image from http://s3.amazonaws.com/feather-files-aviary-prod-us-east-1/98739f1160a9458db215cec49fb033ee/2017-03-09/ac83353a40f24bea921e478b1450993e.png
Screenshot, The Archaeology of Reading in Early Modern Europe


It’s built out of open source materials, leveraging the International Image Interoperability Framework (IIIF) and the IIIF-compliant Mirador 2 Viewer. Interested parties can download the XML files of our transcriptions, as well as the data produced in the process.

The exciting thing for us is that all the work on creating this digital infrastructure – which is very much a work in progress -- has provided us with the raw materials for asking new research questions, questions that can only be asked by getting away from our computer and returning back to the rare books room.

24 January 2017

Publication of Quarterly Lists: Catalogues of Indian Books

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The Two Centuries of Indian Print project is pleased to announce the online availability of some wonderful catalogues held by the library, generally known as the Quarterly Lists. They record books published quarterly and by province of British India between 1867 and 1947.

Digitised for the first time, the Quarterly Lists can now be accessed as searchable PDFs via the British Library's datasets portal, data.bl.uk. Researchers will be able to examine rich bibliographic data about books published throughout India, including the names and address of printers and publishers, publication price and how many copies were sold.

 

SV_412_8_1875-78_0003

 

Our next steps will be to OCR the Quarterly Lists to create ALTO XML for every page, which is designed to show accurate representations of the content layout. This will allow researchers to apply computational tools and methods to look across all of the lists to answer their questions about book history. So if a researcher is interested in what the history of book publishing reveals about a particular time period and place, we would like to make that possible by giving them full access to this dataset.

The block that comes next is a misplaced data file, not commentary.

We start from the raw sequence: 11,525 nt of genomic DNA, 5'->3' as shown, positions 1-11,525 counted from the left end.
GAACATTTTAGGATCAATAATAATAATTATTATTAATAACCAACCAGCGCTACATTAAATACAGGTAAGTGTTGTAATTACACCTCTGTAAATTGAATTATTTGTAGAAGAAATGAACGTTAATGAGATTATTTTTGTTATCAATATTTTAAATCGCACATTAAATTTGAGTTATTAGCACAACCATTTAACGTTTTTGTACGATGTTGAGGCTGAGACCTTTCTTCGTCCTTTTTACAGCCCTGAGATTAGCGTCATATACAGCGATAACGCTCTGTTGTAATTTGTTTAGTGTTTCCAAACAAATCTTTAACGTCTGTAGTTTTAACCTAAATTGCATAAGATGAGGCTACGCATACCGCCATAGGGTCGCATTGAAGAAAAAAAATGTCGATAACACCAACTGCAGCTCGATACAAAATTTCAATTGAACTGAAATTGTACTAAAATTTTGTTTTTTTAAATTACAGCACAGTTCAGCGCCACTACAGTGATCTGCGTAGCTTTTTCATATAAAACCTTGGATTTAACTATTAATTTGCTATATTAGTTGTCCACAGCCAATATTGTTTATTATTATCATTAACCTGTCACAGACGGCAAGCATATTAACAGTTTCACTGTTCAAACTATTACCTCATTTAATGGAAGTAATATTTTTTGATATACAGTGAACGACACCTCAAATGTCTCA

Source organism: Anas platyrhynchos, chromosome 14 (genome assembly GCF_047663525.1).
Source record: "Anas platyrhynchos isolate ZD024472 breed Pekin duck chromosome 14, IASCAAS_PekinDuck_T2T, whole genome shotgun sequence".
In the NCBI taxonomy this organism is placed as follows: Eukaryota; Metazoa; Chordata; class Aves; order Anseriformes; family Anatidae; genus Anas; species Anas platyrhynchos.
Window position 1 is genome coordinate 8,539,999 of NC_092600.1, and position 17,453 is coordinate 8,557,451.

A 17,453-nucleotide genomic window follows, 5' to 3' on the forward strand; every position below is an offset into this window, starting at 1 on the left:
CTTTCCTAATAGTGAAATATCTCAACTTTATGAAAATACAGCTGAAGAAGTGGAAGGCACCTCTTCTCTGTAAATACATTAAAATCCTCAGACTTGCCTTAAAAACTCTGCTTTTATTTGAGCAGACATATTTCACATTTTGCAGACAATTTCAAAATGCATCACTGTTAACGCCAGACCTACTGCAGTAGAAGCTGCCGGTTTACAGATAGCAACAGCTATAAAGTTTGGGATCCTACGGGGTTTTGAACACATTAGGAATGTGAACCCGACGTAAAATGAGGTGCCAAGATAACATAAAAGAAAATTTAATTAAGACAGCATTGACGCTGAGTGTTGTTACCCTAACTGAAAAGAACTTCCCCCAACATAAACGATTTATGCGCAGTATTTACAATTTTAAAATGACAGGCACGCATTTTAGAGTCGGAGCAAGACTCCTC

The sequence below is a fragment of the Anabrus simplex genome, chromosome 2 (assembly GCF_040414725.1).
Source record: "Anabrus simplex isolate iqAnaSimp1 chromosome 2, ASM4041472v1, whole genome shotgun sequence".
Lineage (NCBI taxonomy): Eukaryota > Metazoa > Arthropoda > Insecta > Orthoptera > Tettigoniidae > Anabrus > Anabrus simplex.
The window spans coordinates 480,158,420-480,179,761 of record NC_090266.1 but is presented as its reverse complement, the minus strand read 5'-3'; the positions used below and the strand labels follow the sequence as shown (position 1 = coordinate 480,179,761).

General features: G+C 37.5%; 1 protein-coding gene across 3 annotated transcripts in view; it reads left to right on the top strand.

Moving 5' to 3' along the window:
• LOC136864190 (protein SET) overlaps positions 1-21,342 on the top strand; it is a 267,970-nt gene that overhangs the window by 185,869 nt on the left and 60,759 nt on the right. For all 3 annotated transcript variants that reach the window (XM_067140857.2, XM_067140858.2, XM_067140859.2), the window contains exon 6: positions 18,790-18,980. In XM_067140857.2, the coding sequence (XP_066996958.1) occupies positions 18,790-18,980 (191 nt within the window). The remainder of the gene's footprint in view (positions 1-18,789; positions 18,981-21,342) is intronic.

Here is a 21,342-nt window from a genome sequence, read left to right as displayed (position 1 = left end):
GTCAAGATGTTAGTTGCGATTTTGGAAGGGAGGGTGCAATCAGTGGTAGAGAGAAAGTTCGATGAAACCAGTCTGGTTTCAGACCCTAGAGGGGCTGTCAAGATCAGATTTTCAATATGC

To get to this point however, we will have to overcome the layout challenge that the Quarterly Lists present. Across all of the lists we have found a few different layout styles which are rather tricky for OCR solutions to handle meaningfully. Note for instance how the list below compares to the one from the Calcutta Gazette above. Through the Digital Research strand of the project we will be seeking out innovative research groups willing to take a crack at improving the OCR quality and accuracy of tabular text extraction from the Quarterly Lists. 

The Quarterly Lists available on data.bl.uk are out of copyright and openly licensed for reuse. If you or anyone you know are interested in using the Quarterly Lists in your research or simply want to find out more about them, feel free to drop me an email; Tom.Derrick@bl.uk or follow more about the project @BL_IndianPrint

You can read more about the history of the Quarterly Lists, in a previous blog I wrote last year.

03 November 2016

Quarterly Lists: Digitally Researching Catalogues of Indian Books

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As well as digitising rare early printed Indian books, the Two Centuries of Indian Print project is making available online some wonderful catalogues held by the library, generally known as the Quarterly Lists, recording all books published quarterly and by province of British India between 1867 and 1947.

The catalogues will complement the Bengali printed books and I’d like to use this blog to share a bit more about what the Quarterly Lists are and what we are doing to make them as accessible as possible for researchers of book history who want to apply digital research methods to explore their rich contents.

Firstly, a little more about the origins of these catalogues. With the passing of The (Indian) Press and Registration of Books Act, 1867 it became mandatory for all books published in provinces of British India to be sent to the provincial secretariat library for registration.  Both the India Office Library and the British Museum Library in London, later to be united in the British Library’s collection, were separately given the privilege of requesting books from these lists free of charge in what amounted to a colonial legal deposit arrangement. The act was passed with the aim of recording the ever growing number of publications originating from the various printing presses throughout India, its purpose political as well as archival.  Not all works that issued from the presses were recorded in the lists and only a small percentage were actually deposited in the London collections.  The library curators in London selected only those works which they thought were important or interesting.  The Quarterly lists were originally published as appendices in the official provincial newspapers, such as the Calcutta Gazette (below).

  SV_412_8_1875-78_0003

 

SV_412_8_1875-78_0004

 

Although Independence brought an end to the arrangement for depositing publications with the India Office Library and British Museum Library, the practice of publishing catalogues of registered printed books continued until the late 1960s.

Now digitised for the first time, the Quarterly Lists will be made available as searchable PDFs via the British Library's new datasets portal, data.bl.uk, in November. Researchers will be able to examine a rich bibliographic data about books published throughout India, including the name and address of printers and publishers. If you are interested in accessing this collection please contact Tom.Derrick@bl.uk